At first, the idea alarmed Frank Bavaro, a Central Valley cling peach grower. Crew members asked his blessing to work a few Saturday hours at a neighboring farm earlier this year. These are veteran employees with 15 to 25 years at his farm.
“At first, I was afraid I was going to lose the men,” Bavaro said.
But he didn’t. And the workers came back with a list of names from other farms who wanted to do the same Saturday plan in reverse. He had not taken them up on the offer as of late March.
Bavaro increased the wages of some of his workers, to help them overcome their limited hours and keep up with inflation. He and his family members also have been doing more labor themselves, such as staging machinery and tools at work sites, instead of sending the crews to fetch them. Almost all the tasks, except pruning, are mechanized now, and he constantly seeks ways to boost efficiency.
He advises all growers to do the same.
“You got to get creative, and don’t be afraid to fail,” he said.
Back in Washington
Back in Washington, Lacey Lybeck also is concerned about overtime in the weather-dependent spray season.
“There are some times when it’s a windy spring and there are very few windows to spray,” said the vineyard operations manager for Sagemoor Vineyards.
Lybeck and the company owners are considering sprayers that cover three or four rows at once, instead of just two. Not that equipment prices are coming down; bids on one spray rig jumped from $55,000 to $75,000, since 2019, she said.
The company also may harvest more grapes by machine in the future. Recently, it converted a block to use a Pellenc harvester, changing a job that took about 20 people three days into a job that takes two people one night. The winery has been pleased with the quality, too, Lybeck said.
Hour tracking and transparent communication with employees are more critical in the age of overtime, Lybeck said. The company logs employee hours with a PET Tiger system and imports the data into a Microsoft Power BI dashboard that tracks those hours as they happen.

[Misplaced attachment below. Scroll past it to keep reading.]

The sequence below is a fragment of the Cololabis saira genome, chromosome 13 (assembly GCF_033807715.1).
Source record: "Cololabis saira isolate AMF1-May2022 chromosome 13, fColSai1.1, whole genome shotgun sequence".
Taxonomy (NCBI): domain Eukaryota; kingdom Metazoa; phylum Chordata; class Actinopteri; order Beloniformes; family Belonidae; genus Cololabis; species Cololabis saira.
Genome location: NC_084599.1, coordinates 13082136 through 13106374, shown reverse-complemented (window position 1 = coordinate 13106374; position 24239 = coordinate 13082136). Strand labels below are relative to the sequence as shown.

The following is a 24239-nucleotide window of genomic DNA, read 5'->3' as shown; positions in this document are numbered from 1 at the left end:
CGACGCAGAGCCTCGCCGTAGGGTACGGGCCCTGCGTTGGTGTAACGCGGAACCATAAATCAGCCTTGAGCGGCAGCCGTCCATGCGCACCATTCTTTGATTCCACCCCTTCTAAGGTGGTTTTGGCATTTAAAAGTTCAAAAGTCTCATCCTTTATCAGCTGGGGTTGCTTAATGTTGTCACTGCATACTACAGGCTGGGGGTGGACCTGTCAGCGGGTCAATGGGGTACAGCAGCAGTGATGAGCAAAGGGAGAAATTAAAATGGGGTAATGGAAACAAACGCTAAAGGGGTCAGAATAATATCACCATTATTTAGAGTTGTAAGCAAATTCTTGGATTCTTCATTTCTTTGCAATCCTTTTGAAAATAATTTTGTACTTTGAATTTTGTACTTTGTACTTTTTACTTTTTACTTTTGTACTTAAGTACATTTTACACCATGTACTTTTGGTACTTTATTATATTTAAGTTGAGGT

At Precept, owners have recently purchased AgCode, another farm management software that tracks labor and other details, while Komm and Sanchez keep their eyes out for efficiency hacks.
For example, Sanchez came back from a trip to Idaho with the idea to install clips low on vineyard trellis posts, making it easier and faster for employees to move wires, an annual task that otherwise would require stooping and taping near the drip irrigation lines.
As for machines, Komm is considering mechanical shoot thinners or trunk sucker removers. The company already uses mechanical prepruning and mechanical deleafing, though the high-end vineyard gets a lot of hand deleafing, too.
Meanwhile, she intends to communicate about the new reality of labor costs with winemakers, who sometimes expect hand labor that may not be sustainable in the age of overtime.
Komm has been running a cost analysis of shuffling workers between Walla Walla and the company’s vineyards in the Yakima Valley, almost two hours away, though that would involve hotel rooms and mileage reimbursement. She also will try offering a company van for nearby commuters.
Aside from wages and efficiency, Komm tries to get personal when she can, because strong relationships help to keep good workers.
Recently, she convinced Precept to name two blocks after Sanchez and Serrano, employees who have been with the vineyard since it was first planted in 2009. She then printed and framed maps of the ranch for them as gifts.
“They are very underappreciated in our industry, and I like to make them feel appreciated,” Komm said.
—by Ross Courtney